Posing a fresh challenge to Aadhaar, a writ in the Supreme Court has questioned the constitutional validity of the Reserve Bank of India’s decision to make its linkage with bank accounts mandatory, adding strength to pending pleas challenging the unique identification on the grounds of violation of privacy.
The writ comes a day after RBI stated that linking of bank accounts with Aadhaar has been made mandatory under the provisions of the Prevention of Money Laundering Act.
“The government has issued a gazette notification GSR 538(E) dated 1 June 2017 regarding Prevention of Money Laundering (Maintenance of Records) Second Amendment Rules, 2017, inter alia, making furnishing of Aadhaar (for those individuals who are eligible to be enrolled for Aadhaar) and permanent number (PAN) mandatory for opening a bank account,” the central bank said.
The new petition by Kalyani Menon Sen, who describes herself as a feminist scholar and activist working for 25 years on issues relating to women’s rights, also challenged the validity of the March 23 circular issued by the department of telecommunication making it mandatory for citizens to link their mobile phones with Aadhaar. She said both decisions violated an individual’s right to privacy and, hence, are unconstitutional.
A nine-judge Constitution bench of the SC had in August ruled unanimously that the “right to privacy is an integral part of right to life and personal liberty guaranteed in Article 21 of the Constitution”. The question whether right to privacy is a fundamental right and if it can be invoked to challenge Aadhaar was decided by the nine-judge bench, which left the adjudication of the validity of Aadhaar to a five-judge bench.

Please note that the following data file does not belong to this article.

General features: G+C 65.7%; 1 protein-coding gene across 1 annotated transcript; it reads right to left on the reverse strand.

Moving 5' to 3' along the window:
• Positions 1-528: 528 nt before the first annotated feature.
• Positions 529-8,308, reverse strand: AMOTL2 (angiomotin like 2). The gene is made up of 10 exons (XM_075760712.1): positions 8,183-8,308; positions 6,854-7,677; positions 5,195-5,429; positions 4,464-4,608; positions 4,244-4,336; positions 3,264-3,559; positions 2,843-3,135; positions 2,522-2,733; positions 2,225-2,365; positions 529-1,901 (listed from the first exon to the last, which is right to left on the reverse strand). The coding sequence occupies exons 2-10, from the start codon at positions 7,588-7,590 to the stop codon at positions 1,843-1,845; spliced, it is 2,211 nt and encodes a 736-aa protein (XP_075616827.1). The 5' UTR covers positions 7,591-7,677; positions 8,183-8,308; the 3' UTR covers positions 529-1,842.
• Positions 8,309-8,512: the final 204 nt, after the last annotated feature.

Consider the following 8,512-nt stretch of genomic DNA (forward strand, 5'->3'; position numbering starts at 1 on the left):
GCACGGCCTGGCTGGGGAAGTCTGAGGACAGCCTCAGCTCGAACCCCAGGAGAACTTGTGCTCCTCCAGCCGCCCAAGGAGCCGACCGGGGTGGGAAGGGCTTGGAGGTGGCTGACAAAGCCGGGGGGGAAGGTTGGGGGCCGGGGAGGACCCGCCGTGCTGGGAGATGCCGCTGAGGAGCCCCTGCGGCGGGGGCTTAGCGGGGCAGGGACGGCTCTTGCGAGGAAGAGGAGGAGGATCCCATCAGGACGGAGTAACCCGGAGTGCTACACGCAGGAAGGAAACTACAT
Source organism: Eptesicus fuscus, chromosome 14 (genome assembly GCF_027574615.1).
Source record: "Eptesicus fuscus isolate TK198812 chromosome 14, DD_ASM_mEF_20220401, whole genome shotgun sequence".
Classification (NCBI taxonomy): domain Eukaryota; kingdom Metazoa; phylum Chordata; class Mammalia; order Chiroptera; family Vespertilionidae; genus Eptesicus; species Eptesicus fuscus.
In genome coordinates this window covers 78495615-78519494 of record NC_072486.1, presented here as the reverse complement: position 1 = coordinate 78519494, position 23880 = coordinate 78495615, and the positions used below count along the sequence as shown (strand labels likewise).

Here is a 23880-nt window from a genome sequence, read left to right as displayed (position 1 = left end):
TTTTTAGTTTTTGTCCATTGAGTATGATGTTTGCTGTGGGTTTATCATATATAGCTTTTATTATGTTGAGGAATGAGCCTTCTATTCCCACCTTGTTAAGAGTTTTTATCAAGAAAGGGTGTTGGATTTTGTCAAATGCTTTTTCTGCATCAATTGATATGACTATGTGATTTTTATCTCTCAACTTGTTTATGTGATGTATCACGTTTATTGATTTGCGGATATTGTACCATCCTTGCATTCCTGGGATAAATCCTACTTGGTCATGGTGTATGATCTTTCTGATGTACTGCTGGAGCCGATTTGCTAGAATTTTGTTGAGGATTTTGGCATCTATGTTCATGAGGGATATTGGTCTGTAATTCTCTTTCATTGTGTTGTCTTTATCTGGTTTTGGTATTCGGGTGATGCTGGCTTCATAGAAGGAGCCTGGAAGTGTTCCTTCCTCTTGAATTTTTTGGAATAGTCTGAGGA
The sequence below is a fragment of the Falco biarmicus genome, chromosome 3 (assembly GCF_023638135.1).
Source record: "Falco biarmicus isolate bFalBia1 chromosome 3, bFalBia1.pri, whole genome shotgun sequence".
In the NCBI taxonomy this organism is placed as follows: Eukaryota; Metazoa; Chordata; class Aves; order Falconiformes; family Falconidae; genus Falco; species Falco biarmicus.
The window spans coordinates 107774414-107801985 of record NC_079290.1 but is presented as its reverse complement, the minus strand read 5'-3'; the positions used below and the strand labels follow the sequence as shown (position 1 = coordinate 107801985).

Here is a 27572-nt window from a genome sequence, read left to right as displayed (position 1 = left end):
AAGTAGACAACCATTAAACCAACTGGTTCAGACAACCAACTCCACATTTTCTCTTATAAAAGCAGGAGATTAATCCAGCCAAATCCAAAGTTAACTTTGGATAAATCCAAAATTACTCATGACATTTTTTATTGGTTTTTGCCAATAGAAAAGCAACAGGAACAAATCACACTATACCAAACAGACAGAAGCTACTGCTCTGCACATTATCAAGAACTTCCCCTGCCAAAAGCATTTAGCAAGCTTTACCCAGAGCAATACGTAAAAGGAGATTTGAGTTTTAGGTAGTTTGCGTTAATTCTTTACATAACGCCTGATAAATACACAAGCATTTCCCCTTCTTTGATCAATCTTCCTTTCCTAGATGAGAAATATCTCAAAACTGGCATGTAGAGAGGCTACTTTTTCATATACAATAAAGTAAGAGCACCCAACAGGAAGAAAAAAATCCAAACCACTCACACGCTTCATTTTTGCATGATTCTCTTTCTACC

Sen’s petition, filed through advocate Vipin Nair, said the government’s decision to link Aadhaar with bank accounts by amending rules under PMLA violate the solemn promise given by the authorities that parting of biometrics by individuals was on a voluntary basis.
By making it mandatory through PMLA rules, the government was coercing those who have not given their biometrics to part with it by providing for stringent punishment. “Present and potential bank account holders who do not wish to part with their biometric information are, therefore, treated on a par with alleged offenders under PMLA,” she said.
She said the Aadhaar (Targeted Delivery of Financial and other Subsidies, Benefits and Services) Act, 2016 had expressly limited the purposes for which Aadhaar number was required to be quoted. It was to be mentioned while receiving a subsidy, benefit or service which was given from the money drawn from the Consolidated Fund of India. “Services which are provided by public and private sector banks and operating of bank accounts do not fall under any subsidy, benefit or service,” she added.